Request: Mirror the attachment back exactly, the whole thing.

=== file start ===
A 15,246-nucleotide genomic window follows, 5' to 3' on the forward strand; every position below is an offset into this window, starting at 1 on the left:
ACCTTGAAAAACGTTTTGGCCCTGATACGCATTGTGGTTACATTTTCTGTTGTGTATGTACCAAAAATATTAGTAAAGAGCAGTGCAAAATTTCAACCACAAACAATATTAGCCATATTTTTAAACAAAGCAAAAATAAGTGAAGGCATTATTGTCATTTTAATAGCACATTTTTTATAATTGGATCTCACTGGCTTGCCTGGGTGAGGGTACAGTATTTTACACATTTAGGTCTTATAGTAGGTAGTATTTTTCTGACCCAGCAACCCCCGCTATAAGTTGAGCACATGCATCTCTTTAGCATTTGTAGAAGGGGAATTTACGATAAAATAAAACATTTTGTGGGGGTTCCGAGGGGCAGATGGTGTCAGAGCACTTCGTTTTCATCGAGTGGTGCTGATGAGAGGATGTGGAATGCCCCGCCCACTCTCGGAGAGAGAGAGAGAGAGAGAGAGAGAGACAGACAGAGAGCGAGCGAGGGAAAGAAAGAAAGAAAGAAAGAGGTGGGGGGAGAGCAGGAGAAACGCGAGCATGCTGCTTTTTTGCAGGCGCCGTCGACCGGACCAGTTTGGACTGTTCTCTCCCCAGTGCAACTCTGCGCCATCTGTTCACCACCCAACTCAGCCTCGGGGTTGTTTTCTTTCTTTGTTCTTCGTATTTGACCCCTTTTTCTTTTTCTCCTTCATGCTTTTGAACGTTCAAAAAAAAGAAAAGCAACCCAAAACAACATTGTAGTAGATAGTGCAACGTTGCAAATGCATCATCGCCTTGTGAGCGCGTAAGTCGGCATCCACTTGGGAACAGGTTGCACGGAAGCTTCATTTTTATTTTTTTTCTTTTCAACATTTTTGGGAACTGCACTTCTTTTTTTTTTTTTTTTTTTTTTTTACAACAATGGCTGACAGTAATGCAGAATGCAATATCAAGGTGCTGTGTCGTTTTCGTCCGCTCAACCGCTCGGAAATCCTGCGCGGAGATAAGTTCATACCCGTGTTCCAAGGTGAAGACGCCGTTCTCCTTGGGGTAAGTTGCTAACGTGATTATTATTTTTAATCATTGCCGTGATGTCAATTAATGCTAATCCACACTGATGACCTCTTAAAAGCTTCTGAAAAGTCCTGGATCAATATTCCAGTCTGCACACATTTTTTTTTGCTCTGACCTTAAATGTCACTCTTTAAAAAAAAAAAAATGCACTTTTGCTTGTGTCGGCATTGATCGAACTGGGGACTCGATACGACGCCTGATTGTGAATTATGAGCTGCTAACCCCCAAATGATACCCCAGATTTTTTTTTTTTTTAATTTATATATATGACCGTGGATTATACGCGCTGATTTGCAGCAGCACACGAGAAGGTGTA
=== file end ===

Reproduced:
A 15,246-nucleotide genomic window follows, 5' to 3' on the forward strand; every position below is an offset into this window, starting at 1 on the left:
ACCTTGAAAAACGTTTTGGCCCTGATACGCATTGTGGTTACATTTTCTGTTGTGTATGTACCAAAAATATTAGTAAAGAGCAGTGCAAAATTTCAACCACAAACAATATTAGCCATATTTTTAAACAAAGCAAAAATAAGTGAAGGCATTATTGTCATTTTAATAGCACATTTTTTATAATTGGATCTCACTGGCTTGCCTGGGTGAGGGTACAGTATTTTACACATTTAGGTCTTATAGTAGGTAGTATTTTTCTGACCCAGCAACCCCCGCTATAAGTTGAGCACATGCATCTCTTTAGCATTTGTAGAAGGGGAATTTACGATAAAATAAAACATTTTGTGGGGGTTCCGAGGGGCAGATGGTGTCAGAGCACTTCGTTTTCATCGAGTGGTGCTGATGAGAGGATGTGGAATGCCCCGCCCACTCTCGGAGAGAGAGAGAGAGAGAGAGAGAGAGACAGACAGAGAGCGAGCGAGGGAAAGAAAGAAAGAAAGAAAGAGGTGGGGGGAGAGCAGGAGAAACGCGAGCATGCTGCTTTTTTGCAGGCGCCGTCGACCGGACCAGTTTGGACTGTTCTCTCCCCAGTGCAACTCTGCGCCATCTGTTCACCACCCAACTCAGCCTCGGGGTTGTTTTCTTTCTTTGTTCTTCGTATTTGACCCCTTTTTCTTTTTCTCCTTCATGCTTTTGAACGTTCAAAAAAAAGAAAAGCAACCCAAAACAACATTGTAGTAGATAGTGCAACGTTGCAAATGCATCATCGCCTTGTGAGCGCGTAAGTCGGCATCCACTTGGGAACAGGTTGCACGGAAGCTTCATTTTTATTTTTTTTCTTTTCAACATTTTTGGGAACTGCACTTCTTTTTTTTTTTTTTTTTTTTTTTTACAACAATGGCTGACAGTAATGCAGAATGCAATATCAAGGTGCTGTGTCGTTTTCGTCCGCTCAACCGCTCGGAAATCCTGCGCGGAGATAAGTTCATACCCGTGTTCCAAGGTGAAGACGCCGTTCTCCTTGGGGTAAGTTGCTAACGTGATTATTATTTTTAATCATTGCCGTGATGTCAATTAATGCTAATCCACACTGATGACCTCTTAAAAGCTTCTGAAAAGTCCTGGATCAATATTCCAGTCTGCACACATTTTTTTTTGCTCTGACCTTAAATGTCACTCTTTAAAAAAAAAAAAATGCACTTTTGCTTGTGTCGGCATTGATCGAACTGGGGACTCGATACGACGCCTGATTGTGAATTATGAGCTGCTAACCCCCAAATGATACCCCAGATTTTTTTTTTTTTTAATTTATATATATGACCGTGGATTATACGCGCTGATTTGCAGCAGCACACGAGAAGGTGTA